9 Root Architecture Classification Lateral long roots and short roots 3s 2L 3L 4s Root Orders 0 Primary root axis, tap root 1 First-order lateral root 2 Second-order lateral root 3 Third-order lateral root 4 Fourth-order lateral root 1L Root Type 1s 2s L Lateral long root s Lateral short root (fine roots) 0

10 Root architecture, Root regeneration and Carbohydrates If the root system did not increase in size at a fairly rapid rate the seedling would die of drought. (Stone 1955) Objectives of study: Assess root form and architecture for a range of species: Corsican pine, Scots pine, Sitka spruce Is there a link between initial fibrosity and root growth potential? What might be the importance of current photosynthate in new root regeneration?

11 Methods Dormant container seedlings (1.5 yrs) 10 seedlings per treatment (50 per species) Initial sample measured to give baseline values, remainder transplanted to root observation boxes 4 treatments Control (C), Bark-ringed (B), Excised (E) and Dark (D) Controlled environment Parameters: biomass, shoot and root growth, non-structural carbohydrates Root characteristics: counts of roots by branch order Index of fibrosity (1L x (2L + 3L))/g (root dry wt) Root growth potential number new roots>10 mm in 16 days Statistics: ANOVA, LSD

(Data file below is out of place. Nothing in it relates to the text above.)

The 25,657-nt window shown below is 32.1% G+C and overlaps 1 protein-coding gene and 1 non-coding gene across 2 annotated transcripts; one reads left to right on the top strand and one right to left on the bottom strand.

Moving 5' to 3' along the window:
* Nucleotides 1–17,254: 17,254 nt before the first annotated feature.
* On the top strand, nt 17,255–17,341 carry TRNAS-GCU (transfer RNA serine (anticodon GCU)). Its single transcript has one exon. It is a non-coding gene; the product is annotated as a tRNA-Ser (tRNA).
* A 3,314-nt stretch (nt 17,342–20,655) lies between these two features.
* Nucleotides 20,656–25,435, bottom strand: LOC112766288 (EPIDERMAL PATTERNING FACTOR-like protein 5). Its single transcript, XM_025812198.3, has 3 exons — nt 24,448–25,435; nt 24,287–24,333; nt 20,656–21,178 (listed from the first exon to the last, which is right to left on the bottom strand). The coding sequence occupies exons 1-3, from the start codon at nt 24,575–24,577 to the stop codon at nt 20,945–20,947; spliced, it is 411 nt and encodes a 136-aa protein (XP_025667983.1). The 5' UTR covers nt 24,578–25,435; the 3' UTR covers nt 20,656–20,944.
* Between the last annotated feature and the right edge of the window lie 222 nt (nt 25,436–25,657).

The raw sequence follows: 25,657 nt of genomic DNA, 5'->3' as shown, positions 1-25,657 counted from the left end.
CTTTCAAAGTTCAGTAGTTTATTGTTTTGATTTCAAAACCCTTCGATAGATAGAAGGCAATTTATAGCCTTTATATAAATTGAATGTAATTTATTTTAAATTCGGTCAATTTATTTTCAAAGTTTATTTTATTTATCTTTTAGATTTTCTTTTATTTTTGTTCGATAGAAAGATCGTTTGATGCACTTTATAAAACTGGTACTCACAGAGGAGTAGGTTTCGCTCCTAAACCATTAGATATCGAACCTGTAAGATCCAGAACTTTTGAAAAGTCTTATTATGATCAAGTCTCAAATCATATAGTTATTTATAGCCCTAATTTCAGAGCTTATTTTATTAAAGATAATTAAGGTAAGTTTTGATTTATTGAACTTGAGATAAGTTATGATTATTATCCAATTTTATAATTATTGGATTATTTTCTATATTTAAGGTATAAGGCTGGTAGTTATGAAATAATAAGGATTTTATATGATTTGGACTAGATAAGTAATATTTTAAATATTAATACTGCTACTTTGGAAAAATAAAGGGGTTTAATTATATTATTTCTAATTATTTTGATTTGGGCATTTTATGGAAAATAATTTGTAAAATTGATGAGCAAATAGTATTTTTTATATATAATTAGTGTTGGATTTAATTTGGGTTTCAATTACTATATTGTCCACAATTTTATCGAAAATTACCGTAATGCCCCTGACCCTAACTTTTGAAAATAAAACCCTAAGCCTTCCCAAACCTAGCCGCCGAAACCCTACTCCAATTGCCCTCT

12 Experimental treatments (1) Control (2) Bark-ringed (3) Decapitated (4) Dark Variable effect on transpiration, translocation and photosynthesis

13 Controlled Environment 16 h day/8 h night. 20 C. 65% humidity. Cool white/incandescent light at 300 mol m -2 s -1

14 Results - Initial seedling characteristics: root and shoot relationships Seedling characteristic Corsican pine Scots pine Sitka spruce P-value Root biomass (g) 1.2a 1.1b 0.6c <0.001 Shoot:root biomass ratio (g g -1 ) 2.2b 1.8c 2.6a <0.001 First order lateral long roots (1L) 9.1c 12.6b 15.3a <0.001 Root fibrosity index (RFI) 1 6.6c 39.7b 115.5a <0.001 Short root: long root ratio 1 4.9b 5.0b 8.7a < Based on mean of three 50 mm segments of 1L root on each of 10 seedlings per species.

15 Results - Initial seedling characteristics: root system architecture Root type (order) Corsican pine Scots pine Sitka spruce P-value Long roots (L) 2L 3.3c 13.0a 10.4b < L 5.7c 17.3b 31.3a <0.001 Total L 9.0c 30.2b 41.7a <0.001 Short roots (s) 2s 5.6b 11.2a 13.8a < s 27.0c 102.6b 235.5a < s 9.2c 26.6b 100.7a <0.001 Total s 41.8c 140.5b 350.0a <0.001 Total L and s 50.8c 170.8b 391.7a <0.001